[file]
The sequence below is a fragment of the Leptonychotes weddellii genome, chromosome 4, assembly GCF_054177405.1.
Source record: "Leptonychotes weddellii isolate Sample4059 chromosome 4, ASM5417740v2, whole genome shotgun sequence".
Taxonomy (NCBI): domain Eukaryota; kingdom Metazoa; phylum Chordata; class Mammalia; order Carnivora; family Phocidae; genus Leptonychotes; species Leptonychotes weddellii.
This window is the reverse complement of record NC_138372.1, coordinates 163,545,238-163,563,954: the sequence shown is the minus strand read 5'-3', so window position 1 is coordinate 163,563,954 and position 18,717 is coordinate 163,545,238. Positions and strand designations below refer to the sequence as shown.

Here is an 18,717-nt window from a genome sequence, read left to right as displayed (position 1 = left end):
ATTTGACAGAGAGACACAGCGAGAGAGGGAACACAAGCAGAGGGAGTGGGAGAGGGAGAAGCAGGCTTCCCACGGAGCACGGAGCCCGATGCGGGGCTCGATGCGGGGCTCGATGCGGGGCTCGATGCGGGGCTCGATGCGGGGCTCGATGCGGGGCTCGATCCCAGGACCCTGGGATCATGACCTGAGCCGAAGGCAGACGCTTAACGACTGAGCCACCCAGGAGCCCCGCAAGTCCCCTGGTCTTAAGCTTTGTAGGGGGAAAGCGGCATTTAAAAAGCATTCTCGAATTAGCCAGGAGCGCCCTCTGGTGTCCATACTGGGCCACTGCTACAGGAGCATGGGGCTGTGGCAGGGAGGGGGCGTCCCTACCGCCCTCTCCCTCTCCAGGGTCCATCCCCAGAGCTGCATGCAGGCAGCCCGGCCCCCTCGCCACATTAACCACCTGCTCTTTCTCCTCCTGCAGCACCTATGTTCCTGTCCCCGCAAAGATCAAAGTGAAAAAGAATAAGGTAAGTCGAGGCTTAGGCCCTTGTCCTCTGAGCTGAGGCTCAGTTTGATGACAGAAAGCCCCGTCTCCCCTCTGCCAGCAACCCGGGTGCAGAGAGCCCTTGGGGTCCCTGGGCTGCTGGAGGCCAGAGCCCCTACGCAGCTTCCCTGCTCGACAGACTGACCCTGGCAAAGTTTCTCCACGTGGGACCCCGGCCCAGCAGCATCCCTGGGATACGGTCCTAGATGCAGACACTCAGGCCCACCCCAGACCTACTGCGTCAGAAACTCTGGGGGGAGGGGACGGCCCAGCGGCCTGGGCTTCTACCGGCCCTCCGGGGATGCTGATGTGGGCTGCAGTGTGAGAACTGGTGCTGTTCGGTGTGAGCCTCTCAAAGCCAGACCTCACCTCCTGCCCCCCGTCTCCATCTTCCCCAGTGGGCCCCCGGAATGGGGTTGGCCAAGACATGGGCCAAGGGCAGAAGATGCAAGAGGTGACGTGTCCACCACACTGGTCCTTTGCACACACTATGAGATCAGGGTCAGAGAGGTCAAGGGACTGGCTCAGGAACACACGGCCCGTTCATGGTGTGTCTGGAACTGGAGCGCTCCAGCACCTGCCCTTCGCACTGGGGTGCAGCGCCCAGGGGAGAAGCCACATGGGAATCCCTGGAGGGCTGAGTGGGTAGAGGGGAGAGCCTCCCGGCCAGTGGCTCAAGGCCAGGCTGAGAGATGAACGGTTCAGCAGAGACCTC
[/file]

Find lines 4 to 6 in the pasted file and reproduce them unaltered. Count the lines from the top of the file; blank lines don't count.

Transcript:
This window is the reverse complement of record NC_138372.1, coordinates 163,545,238-163,563,954: the sequence shown is the minus strand read 5'-3', so window position 1 is coordinate 163,563,954 and position 18,717 is coordinate 163,545,238. Positions and strand designations below refer to the sequence as shown.

Here is an 18,717-nt window from a genome sequence, read left to right as displayed (position 1 = left end):
ATTTGACAGAGAGACACAGCGAGAGAGGGAACACAAGCAGAGGGAGTGGGAGAGGGAGAAGCAGGCTTCCCACGGAGCACGGAGCCCGATGCGGGGCTCGATGCGGGGCTCGATGCGGGGCTCGATGCGGGGCTCGATGCGGGGCTCGATGCGGGGCTCGATCCCAGGACCCTGGGATCATGACCTGAGCCGAAGGCAGACGCTTAACGACTGAGCCACCCAGGAGCCCCGCAAGTCCCCTGGTCTTAAGCTTTGTAGGGGGAAAGCGGCATTTAAAAAGCATTCTCGAATTAGCCAGGAGCGCCCTCTGGTGTCCATACTGGGCCACTGCTACAGGAGCATGGGGCTGTGGCAGGGAGGGGGCGTCCCTACCGCCCTCTCCCTCTCCAGGGTCCATCCCCAGAGCTGCATGCAGGCAGCCCGGCCCCCTCGCCACATTAACCACCTGCTCTTTCTCCTCCTGCAGCACCTATGTTCCTGTCCCCGCAAAGATCAAAGTGAAAAAGAATAAGGTAAGTCGAGGCTTAGGCCCTTGTCCTCTGAGCTGAGGCTCAGTTTGATGACAGAAAGCCCCGTCTCCCCTCTGCCAGCAACCCGGGTGCAGAGAGCCCTTGGGGTCCCTGGGCTGCTGGAGGCCAGAGCCCCTACGCAGCTTCCCTGCTCGACAGACTGACCCTGGCAAAGTTTCTCCACGTGGGACCCCGGCCCAGCAGCATCCCTGGGATACGGTCCTAGATGCAGACACTCAGGCCCACCCCAGACCTACTGCGTCAGAAACTCTGGGGGGAGGGGACGGCCCAGCGGCCTGGGCTTCTACCGGCCCTCCGGGGATGCTGATGTGGGCTGCAGTGTGAGAACTGGTGCTGTTCGGTGTGAGCCTCTCAAAGCCAGACCTCACCTCCTGCCCCCCGTCTCCATCTTCCCCAGTGGGCCCCCGGAATGGGGTTGGCCAAGACATGGGCCAAGGGCAGAAGATGCAAGAGGTGACGTGTCCACCACACTGGTCCTTTGCACACACTATGAGATCAGGGTCAGAGAGGTCAAGGGACTGGCTCAGGAACACACGGCCCGTTCATGGTGTGTCTGGAACTGGAGCGCTCCAGCACCTGCCCTTCGCACTGGGGTGCAGCGCCCAGGGGAGAAGCCACATGGGAATCCCTGGAGGGCTGAGTGGGTAGAGGGGAGAGCCTCCCGGCCAGTGGCTCAAGGCCAGGCTGAGAGATGAACGGTTCAGCAGAGACCTC